Policies restricting children’s exposure to unhealthy food marketing have been impeded by the lack of evidence showing a direct link between food advertising exposure and children’s energy intake and body weight. Food advertising exposure increases children’s immediate food consumption, but whether this increased intake is compensated for at later eating occasions is not known; consequently the sustained effect on diets remains unclear.
We conducted a within-subject, randomised, crossover, counterbalanced study across four, six-day holiday camps in New South Wales, Australia between April 2016 and January 2017. Children (7–12 years, n = 160) were recruited via local schools, email networks and social media. Two gender- and age-balanced groups were formed for each camp (n = 20), randomised to either a multiple- or single- media condition and exposed to food and non-food advertising in an online game and/or a television cartoon. Children’s food consumption (kilojoules) was measured at a snack immediately after exposure and then at lunch later in the day. Linear mixed models were conducted to examine relationships between food advertising exposure and dietary intake, taking into account gender, age and weight status.
All children in the multiple-media condition ate more at a snack after exposure to food advertising compared with non-food advertising; this was not compensated for at lunch, leading to additional daily food intake of 194 kJ (95% CI 80–308, p = 0.001, d = 0.2). Exposure to multiple-media food advertising compared with a single-media source increased the effect on snack intake by a difference of 182 kJ (95% CI 46–317, p = 0.009, d = 0.4). Food advertising had an increased effect among children with heavier weight status in both media groups.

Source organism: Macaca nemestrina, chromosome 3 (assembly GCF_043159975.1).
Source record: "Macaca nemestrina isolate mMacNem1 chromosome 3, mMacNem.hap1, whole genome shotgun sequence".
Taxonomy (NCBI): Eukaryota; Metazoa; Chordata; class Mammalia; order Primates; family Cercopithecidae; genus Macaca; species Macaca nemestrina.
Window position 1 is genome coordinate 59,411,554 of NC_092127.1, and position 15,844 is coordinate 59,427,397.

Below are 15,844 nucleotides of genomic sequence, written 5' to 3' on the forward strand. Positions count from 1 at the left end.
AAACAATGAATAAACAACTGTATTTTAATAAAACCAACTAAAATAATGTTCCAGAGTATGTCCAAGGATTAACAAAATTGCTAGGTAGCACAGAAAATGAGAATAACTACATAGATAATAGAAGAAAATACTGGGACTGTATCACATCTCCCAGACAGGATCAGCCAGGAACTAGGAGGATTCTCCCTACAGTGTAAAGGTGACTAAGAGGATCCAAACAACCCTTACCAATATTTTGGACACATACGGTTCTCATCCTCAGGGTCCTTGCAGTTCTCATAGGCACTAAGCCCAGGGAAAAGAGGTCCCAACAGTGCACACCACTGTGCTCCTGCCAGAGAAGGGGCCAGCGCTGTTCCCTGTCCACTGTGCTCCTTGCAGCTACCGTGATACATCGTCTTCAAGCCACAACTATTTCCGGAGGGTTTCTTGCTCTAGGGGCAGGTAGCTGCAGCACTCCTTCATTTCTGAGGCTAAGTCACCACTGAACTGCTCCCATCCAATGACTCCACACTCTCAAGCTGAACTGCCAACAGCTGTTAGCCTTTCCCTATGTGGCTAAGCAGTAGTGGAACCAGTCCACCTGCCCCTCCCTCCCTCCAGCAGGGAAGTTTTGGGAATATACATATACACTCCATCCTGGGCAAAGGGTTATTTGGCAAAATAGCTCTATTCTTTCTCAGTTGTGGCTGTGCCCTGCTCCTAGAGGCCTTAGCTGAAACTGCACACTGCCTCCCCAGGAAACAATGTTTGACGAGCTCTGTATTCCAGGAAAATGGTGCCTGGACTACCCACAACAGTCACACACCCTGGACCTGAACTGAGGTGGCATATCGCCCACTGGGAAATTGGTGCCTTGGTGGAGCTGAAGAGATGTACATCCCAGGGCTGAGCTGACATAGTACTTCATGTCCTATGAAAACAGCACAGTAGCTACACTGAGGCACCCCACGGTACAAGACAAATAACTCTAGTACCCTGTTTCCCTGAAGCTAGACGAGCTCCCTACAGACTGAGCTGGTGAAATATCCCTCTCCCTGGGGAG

Online (‘advergame’) advertising combined with TV advertising exerted a stronger influence on children’s food consumption than TV advertising alone. The lack of compensation at lunch for children’s increased snack intake after food advertising exposure suggests that unhealthy food advertising exposure contributes to a positive energy-gap, which could cumulatively lead to the development of overweight.